Sports

Actions

Special Olympic athletes anxious to get winter season started

Winter season currently delayed due to pandemic
WXMI_Default-Image_1280x720.png
Posted at 1:15 PM, Dec 15, 2020
and last updated 2020-12-15 13:15:56-05

GRAND RAPIDS, Mich. — Life has drastically changed for everybody since the onset of the COVID-19 pandemic back in March and that includes at Special Olympics Michigan.

The Special Olympic athletes are anxiously awaiting the start of their winter season as safety and their health remains number one priority.

Special Olympics anxious to start winter season

"It's been boring, a little bit depressing," said Area 5 (Big Rapids) Special Olympics athlete, Kim Kenyon.

The winter season was cut short in March of 2020 bringing an abrupt ending to the basketball season and many others.

"It was just very disappointing for everybody because the season ended quickly," added Bill Dombrowski, a long-time Special Olympics basketball coach.

Special Olympics of Michigan State Finals 2019
A team huddles at the Special Olympics Michigan state finals in 2019.

Athletes all across the state are waiting to play the sports they love but more importantly, waiting to see the friends they haven't seen since March.

"They have so many friends, the guys they went to school with through the years," said David's House caregiver, Dean Nelson while sitting next to two athletes, "through basketball, those relationships are continued, so it makes it difficult not having those outlets."

For decades now, Special Olympics has provided that outlet for the athletes to not only compete but build those relationships that will last a lifetime.

"It means a lot to me," said Justin Lorenz, a Special Olympics basketball player and athlete, "the players do, the coaches do, the whole organization does, and I love playing."

As Bill Dombrowski continues coaching Special Olympics basketball, one of his players, Steve, has been by his side since the start of it all, way back in 1973.

"He was on the first team back in 1973, and he keeps coming back," Dombrowski said while holding up a picture of them from back then, "the love that these guys have for each other, for the sport, it's all hard to explain."

Tim Hileman is the president and CEO of Special Olympics Michigan and has been communicating with athletes, coaches, and families throughout the pandemic.

"Every day is tough," Hileman explained, "we receive emails and phone calls from our athletes who just can't wait to get back on the courts or back on the fields. They understand that health and safety is, first and foremost, our top priority."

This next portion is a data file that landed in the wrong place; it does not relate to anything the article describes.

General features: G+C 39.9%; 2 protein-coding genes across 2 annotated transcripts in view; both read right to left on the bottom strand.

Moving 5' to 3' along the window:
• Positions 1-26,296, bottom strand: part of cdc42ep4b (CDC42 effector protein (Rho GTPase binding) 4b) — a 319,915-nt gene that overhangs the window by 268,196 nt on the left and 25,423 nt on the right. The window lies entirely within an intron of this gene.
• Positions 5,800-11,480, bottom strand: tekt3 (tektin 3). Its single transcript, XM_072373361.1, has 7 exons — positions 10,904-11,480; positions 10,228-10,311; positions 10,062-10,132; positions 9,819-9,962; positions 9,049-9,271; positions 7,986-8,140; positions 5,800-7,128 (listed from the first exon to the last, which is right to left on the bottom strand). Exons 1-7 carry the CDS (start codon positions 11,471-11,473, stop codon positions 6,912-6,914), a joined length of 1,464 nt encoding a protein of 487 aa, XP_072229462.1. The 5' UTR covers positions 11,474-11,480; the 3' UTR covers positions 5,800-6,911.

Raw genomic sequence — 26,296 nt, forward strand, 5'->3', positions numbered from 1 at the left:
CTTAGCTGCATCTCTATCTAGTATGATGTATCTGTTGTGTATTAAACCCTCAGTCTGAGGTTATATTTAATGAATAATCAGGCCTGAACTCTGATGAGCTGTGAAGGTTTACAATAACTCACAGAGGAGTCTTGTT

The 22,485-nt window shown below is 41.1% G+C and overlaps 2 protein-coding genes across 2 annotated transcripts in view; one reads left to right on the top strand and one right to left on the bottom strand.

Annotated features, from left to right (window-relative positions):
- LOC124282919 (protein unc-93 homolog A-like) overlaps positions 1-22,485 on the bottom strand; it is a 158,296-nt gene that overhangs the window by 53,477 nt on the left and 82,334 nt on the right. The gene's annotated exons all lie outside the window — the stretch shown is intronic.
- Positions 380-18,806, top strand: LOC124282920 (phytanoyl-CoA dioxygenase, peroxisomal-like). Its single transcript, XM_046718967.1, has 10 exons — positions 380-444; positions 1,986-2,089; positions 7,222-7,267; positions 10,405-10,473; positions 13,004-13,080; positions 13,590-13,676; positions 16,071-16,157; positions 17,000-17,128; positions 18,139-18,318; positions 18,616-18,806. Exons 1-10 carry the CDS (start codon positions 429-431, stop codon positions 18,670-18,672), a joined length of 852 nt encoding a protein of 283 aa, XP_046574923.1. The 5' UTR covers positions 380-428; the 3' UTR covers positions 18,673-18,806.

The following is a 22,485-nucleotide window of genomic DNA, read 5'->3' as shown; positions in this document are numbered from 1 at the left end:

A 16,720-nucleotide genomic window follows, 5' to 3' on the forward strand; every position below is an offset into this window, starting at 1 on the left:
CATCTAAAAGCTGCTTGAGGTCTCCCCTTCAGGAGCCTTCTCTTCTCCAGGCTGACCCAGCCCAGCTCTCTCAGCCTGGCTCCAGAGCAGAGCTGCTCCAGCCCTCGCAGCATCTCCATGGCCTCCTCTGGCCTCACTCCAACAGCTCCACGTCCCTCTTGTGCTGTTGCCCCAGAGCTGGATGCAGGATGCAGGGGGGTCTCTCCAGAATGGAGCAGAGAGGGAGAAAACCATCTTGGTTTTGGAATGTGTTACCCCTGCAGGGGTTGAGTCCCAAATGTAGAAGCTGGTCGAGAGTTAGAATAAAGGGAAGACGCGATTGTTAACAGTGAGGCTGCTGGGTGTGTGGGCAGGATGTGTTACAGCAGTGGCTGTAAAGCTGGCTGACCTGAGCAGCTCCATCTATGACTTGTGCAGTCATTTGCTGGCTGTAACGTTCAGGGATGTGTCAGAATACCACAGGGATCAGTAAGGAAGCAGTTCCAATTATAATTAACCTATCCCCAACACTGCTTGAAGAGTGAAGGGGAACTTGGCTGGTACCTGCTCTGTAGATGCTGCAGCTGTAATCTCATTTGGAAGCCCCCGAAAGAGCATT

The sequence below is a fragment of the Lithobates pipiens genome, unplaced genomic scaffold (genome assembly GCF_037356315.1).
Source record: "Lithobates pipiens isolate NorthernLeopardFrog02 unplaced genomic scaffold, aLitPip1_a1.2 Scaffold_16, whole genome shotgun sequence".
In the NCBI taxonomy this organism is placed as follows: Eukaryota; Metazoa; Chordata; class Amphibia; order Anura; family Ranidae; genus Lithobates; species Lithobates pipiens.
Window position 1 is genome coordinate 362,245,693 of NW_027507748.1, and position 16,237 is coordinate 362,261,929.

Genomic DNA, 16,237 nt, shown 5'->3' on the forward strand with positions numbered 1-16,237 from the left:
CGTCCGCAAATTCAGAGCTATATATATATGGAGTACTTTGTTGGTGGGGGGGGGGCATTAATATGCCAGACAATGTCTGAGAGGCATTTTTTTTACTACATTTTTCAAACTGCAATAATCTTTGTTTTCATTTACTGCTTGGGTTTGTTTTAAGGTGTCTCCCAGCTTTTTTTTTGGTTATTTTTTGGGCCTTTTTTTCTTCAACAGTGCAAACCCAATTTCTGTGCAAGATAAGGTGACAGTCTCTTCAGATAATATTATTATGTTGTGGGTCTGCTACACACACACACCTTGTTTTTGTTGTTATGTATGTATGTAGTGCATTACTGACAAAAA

For now, the athletes are remaining positive and hopeful that they could get back to playing sports with their friends sooner rather than later.

"The months go by slow," said Terry, a Special Olympics public address announcer, "but you dig deep and go for the positive."

And many of the athletes do understand the complications with the pandemic and how they need to remain safe, especially those at highest risk.

"We know that it's a little high risk and everything," Kenyon added, "we know we would have to do a lot of safety procedures to do it, if we did any sports."

"I want to play, but we need to stay safe with things that are going on right now," said Lorenz.

SOMI has a return to play plan in place and are now waiting to hear from health officials and the state on when they can return to safe individual competitions, at the very least.

"Our hope is that if the new ordinance is kind of changed, we'll bee able to get back to the practice fields and courts in January and at least have some local and individual competition," Hileman said.

And Dombrowski says it's a good reminder that a lot of the athletes can't get out of the house during times like these and to not forget about them, the elderly, and those at high risk.

"An email, a phone call, a Zoom meeting, something to keep the contact for people that just don't have the contact like we have every day," he added.

Whether it's a month from now, or even longer, the athletes are remaining optimistic.

"It would be awesome to see everyone again, it would be great, it would be a true blessing, to all of us," said Kenyon.

"It will be a lot of fun," Lorenz added, "we'll work together and have a real good time."

Like many non-profits, the Special Olympics of Michigan is taking a bit of a hit financially due to the lack of in-person fundraising. If you would like to help out, you can find a link by clicking here.